Holistic Medicine Part 5a: Feeding the ECS – Lifestyle

June 2022 by Sandy Yanez

In the holistic series, parts 3 & 4, we took a look into maintaining the endocannabinoid system (ECS) through specific essential compounds. Here we will take a look into cannabinoid receptors and lifestyle choices that support the ECS and wellbeing.

Before we dive in, a quick recap on the ESC and its components. The ECS is designed to maintain the body’s internal balance or homeostasis and is comprised of endocannabinoid molecules (Anandamide & 2-AG – our body produces), phytocannabinoids or plant-based cannabinoids (e.g. THC & CBD), cannabinoid receptors (CB1 & CB2), and the enzymes (FAAH & MAGL) responsible for synthesizing or breaking down the cannabinoids once their role is complete.

Cannabinoids, whether they are plant-based or endogenous, are the ‘messengers’ that bind to the receptors to elicit an effect. A simple example would be THC, or the messenger, binding to CB1 receptors in the brain, and the response or effect results in euphoria or the high you feel with cannabis.

Why are CB receptors important?

The most essential function of the ECS is to maintain internal balance. This is done by endocannabinoids and the CB1 and CB2 receptors located throughout the body. When the ECS identifies a process that is out of balance, the endocannabinoids needed are made on-demand to interact with the receptors. This triggers a chemical reaction that targets and corrects the imbalance, restoring balance to the body.

CB1 receptors

  • Most abundant in the brain, specifically in the areas of memory and learning, motor control, behaviors and emotions, and movement and balance.
  • Also found in areas of reasoning and language, consciousness, fear and anger, body temperature, sleep, appetite, and thirst.
  • Within the liver, reproductive, cardiovascular, and skeletal systems, gastrointestinal tract, and immune system.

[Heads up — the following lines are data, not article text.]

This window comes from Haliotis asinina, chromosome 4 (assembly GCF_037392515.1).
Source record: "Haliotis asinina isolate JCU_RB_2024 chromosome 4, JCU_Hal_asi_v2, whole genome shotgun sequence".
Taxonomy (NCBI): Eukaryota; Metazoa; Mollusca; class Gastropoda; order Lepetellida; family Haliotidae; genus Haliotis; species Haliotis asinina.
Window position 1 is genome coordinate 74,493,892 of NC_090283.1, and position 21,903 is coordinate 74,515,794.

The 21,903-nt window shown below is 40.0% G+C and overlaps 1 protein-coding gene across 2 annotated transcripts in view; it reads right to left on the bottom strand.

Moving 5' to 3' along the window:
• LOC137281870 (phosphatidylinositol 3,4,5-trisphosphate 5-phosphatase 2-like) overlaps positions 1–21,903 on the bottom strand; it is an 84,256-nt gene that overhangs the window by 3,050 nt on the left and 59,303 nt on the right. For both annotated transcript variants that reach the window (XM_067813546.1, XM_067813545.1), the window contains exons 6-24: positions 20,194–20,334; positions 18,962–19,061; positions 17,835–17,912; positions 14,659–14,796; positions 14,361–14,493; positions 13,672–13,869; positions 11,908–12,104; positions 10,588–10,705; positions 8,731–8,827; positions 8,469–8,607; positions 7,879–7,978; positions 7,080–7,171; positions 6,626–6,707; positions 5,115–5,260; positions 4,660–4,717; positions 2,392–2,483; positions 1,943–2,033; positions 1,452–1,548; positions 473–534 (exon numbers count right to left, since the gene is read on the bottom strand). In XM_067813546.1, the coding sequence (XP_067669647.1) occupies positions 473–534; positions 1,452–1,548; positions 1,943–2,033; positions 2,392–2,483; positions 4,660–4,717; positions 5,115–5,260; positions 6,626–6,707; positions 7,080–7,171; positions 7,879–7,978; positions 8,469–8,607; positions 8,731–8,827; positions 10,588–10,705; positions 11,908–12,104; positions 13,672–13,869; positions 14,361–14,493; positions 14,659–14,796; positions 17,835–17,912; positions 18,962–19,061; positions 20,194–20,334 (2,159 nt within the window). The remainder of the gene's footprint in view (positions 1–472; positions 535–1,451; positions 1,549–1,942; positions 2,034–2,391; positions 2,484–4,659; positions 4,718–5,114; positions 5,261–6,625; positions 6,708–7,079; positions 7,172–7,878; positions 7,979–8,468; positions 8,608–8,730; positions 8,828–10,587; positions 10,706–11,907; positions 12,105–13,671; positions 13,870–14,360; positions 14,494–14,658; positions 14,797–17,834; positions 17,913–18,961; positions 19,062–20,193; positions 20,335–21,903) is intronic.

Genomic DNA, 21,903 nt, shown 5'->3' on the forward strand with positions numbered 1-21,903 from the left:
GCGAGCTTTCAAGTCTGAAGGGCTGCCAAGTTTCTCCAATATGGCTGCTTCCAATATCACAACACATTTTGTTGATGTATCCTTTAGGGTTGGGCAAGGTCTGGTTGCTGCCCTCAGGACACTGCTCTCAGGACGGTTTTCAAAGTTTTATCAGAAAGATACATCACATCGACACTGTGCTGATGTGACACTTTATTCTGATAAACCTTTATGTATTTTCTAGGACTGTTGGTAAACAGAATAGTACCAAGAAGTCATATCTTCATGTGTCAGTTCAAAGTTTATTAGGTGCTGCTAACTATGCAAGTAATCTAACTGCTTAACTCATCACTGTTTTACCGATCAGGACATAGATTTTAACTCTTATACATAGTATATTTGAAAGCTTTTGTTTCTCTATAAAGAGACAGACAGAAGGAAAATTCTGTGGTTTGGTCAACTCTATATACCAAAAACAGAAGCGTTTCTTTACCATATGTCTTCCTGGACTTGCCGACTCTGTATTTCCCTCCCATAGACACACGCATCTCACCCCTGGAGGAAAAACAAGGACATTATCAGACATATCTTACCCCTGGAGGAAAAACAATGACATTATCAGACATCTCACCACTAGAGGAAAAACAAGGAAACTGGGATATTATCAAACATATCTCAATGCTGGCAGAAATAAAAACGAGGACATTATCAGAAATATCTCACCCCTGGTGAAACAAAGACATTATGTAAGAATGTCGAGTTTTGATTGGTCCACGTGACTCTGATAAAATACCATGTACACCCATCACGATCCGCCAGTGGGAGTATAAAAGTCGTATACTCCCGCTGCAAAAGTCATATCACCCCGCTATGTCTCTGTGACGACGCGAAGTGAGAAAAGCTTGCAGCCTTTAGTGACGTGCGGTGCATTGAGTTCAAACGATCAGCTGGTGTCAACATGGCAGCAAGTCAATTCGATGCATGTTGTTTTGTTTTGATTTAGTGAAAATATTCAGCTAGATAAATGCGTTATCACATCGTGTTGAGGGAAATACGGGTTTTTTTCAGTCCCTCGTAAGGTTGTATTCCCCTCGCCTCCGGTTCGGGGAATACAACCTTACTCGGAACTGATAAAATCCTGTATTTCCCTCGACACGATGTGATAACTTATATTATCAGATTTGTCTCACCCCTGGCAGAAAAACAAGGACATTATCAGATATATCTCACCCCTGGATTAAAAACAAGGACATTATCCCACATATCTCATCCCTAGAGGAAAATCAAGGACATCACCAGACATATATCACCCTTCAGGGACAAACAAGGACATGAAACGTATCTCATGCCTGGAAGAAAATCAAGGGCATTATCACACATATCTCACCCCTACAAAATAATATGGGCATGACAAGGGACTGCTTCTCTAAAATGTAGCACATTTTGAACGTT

CB2 receptors

  • Play an essential role in immune function, pain management, and inflammation.
  • Mainly found on immune cells throughout the body, the tonsils, spleen, and in some bone and liver cells.
  • When CB2 are activated by inflammation, they respond like a switch, turning on an intracellular process that promotes balance.
  • Helps manage behaviors associated with reward and addiction.

Endocannabinoids can bind to either receptor. The effects that result depend on where the receptor is located, and which endocannabinoid binds to it.

Influencing ECS and CB receptors

Everything you do and everything you eat affects your ECS, which affects your CB receptors. The day-to-day events like your job, taking care of family, shopping, exercising, gardening, and the meals, snacks, and beverages consumed, all affect your ECS. Think about this for a minute. What you take in becomes what you are. Just like that old saying, you are what you eat. If you take in toxic foods and drinks you will become toxic yourself. Toxicity brings on diseases and conditions that are undesirable and can cause us pain and emotional distress.


How your diet and exercise affect your CB receptors


As discussed in the two previous holistic medicine articles, diet is a big deal when it comes to the ECS. Here are a few foods and their role on specific CB receptors.

  • Cruciferous vegetables like broccoli, cauliflower, Brussel’s sprouts, arugula, kale, cabbage, Bok choy, and watercress contain a molecule that binds to CB2 receptors = anti-inflammatory and antioxidant response.